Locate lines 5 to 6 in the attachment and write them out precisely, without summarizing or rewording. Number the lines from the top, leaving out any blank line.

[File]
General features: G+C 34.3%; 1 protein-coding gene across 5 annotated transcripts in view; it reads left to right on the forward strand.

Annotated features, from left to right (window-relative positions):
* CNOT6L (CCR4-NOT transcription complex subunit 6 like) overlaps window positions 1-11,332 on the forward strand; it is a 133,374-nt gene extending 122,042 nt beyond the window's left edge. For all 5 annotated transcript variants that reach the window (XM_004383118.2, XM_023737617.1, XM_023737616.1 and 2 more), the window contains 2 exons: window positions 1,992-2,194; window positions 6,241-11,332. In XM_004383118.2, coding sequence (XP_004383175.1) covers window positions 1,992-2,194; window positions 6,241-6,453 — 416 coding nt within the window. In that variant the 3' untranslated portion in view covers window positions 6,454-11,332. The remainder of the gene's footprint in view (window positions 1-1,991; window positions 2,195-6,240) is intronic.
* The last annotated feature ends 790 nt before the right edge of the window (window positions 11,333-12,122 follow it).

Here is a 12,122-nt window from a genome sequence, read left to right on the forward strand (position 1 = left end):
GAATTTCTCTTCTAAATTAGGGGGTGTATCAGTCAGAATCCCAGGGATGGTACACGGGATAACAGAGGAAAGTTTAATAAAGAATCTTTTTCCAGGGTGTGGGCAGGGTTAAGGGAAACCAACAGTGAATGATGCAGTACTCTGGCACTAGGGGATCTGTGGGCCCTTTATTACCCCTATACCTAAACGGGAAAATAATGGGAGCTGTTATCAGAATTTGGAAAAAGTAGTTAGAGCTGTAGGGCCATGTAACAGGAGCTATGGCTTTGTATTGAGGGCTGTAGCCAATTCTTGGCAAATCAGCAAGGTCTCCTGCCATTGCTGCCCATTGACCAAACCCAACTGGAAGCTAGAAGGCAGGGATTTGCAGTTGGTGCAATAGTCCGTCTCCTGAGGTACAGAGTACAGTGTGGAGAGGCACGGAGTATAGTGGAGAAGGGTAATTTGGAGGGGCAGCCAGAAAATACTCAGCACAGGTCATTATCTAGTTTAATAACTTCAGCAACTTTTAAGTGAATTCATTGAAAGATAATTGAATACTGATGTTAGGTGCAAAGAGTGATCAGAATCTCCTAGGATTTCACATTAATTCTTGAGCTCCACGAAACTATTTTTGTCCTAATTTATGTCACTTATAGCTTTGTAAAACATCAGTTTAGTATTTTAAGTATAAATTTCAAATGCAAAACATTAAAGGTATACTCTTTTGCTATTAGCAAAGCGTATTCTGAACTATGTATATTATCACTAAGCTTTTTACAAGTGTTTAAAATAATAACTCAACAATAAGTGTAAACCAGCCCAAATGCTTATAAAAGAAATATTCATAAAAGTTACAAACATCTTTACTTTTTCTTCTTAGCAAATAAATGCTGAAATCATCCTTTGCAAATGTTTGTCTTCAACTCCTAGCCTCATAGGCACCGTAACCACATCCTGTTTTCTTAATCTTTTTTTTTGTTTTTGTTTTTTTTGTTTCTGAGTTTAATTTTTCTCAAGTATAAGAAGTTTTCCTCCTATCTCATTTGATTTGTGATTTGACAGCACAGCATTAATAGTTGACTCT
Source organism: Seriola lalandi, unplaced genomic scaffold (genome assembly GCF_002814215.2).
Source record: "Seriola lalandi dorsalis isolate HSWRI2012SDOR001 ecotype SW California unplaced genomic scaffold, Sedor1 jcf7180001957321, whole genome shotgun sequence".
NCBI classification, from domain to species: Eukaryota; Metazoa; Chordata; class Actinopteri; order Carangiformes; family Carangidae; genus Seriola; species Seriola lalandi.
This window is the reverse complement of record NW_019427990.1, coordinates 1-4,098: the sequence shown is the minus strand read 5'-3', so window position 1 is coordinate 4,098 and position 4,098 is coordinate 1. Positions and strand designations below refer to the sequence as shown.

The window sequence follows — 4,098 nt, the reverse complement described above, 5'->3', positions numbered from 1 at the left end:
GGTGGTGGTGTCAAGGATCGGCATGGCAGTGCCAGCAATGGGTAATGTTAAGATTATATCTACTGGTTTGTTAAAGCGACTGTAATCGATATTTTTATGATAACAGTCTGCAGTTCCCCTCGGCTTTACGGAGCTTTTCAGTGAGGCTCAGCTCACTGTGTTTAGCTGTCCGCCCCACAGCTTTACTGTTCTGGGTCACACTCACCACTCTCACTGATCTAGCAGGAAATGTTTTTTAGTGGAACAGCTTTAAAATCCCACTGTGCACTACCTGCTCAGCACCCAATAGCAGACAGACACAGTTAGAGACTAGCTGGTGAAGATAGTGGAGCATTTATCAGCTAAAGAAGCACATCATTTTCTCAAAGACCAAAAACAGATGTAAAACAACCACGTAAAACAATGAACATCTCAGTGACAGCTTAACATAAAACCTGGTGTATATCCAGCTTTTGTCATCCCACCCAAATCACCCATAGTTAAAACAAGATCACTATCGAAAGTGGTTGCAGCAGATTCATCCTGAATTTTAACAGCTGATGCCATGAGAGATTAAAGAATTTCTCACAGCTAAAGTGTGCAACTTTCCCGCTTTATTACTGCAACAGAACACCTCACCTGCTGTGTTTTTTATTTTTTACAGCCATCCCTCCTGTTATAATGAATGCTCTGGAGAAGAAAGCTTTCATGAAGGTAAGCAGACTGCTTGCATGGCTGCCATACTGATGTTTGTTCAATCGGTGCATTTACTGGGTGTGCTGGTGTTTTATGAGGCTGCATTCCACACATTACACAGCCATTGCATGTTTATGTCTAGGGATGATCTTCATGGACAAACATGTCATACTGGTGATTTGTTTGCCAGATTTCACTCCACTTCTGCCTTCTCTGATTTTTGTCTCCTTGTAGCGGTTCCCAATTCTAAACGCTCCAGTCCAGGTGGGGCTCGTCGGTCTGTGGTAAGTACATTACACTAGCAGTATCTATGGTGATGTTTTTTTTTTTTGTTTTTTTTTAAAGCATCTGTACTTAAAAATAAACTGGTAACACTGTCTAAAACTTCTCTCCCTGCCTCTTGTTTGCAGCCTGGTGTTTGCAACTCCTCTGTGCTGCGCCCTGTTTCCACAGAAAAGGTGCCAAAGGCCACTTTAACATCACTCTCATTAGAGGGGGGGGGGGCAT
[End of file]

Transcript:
Here is a 12,122-nt window from a genome sequence, read left to right on the forward strand (position 1 = left end):
GAATTTCTCTTCTAAATTAGGGGGTGTATCAGTCAGAATCCCAGGGATGGTACACGGGATAACAGAGGAAAGTTTAATAAAGAATCTTTTTCCAGGGTGTGGGCAGGGTTAAGGGAAACCAACAGTGAATGATGCAGTACTCTGGCACTAGGGGATCTGTGGGCCCTTTATTACCCCTATACCTAAACGGGAAAATAATGGGAGCTGTTATCAGAATTTGGAAAAAGTAGTTAGAGCTGTAGGGCCATGTAACAGGAGCTATGGCTTTGTATTGAGGGCTGTAGCCAATTCTTGGCAAATCAGCAAGGTCTCCTGCCATTGCTGCCCATTGACCAAACCCAACTGGAAGCTAGAAGGCAGGGATTTGCAGTTGGTGCAATAGTCCGTCTCCTGAGGTACAGAGTACAGTGTGGAGAGGCACGGAGTATAGTGGAGAAGGGTAATTTGGAGGGGCAGCCAGAAAATACTCAGCACAGGTCATTATCTAGTTTAATAACTTCAGCAACTTTTAAGTGAATTCATTGAAAGATAATTGAATACTGATGTTAGGTGCAAAGAGTGATCAGAATCTCCTAGGATTTCACATTAATTCTTGAGCTCCACGAAACTATTTTTGTCCTAATTTATGTCACTTATAGCTTTGTAAAACATCAGTTTAGTATTTTAAGTATAAATTTCAAATGCAAAACATTAAAGGTATACTCTTTTGCTATTAGCAAAGCGTATTCTGAACTATGTATATTATCACTAAGCTTTTTACAAGTGTTTAAAATAATAACTCAACAATAAGTGTAAACCAGCCCAAATGCTTATAAAAGAAATATTCATAAAAGTTACAAACATCTTTACTTTTTCTTCTTAGCAAATAAATGCTGAAATCATCCTTTGCAAATGTTTGTCTTCAACTCCTAGCCTCATAGGCACCGTAACCACATCCTGTTTTCTTAATCTTTTTTTTTGTTTTTGTTTTTTTTGTTTCTGAGTTTAATTTTTCTCAAGTATAAGAAGTTTTCCTCCTATCTCATTTGATTTGTGATTTGACAGCACAGCATTAATAGTTGACTCT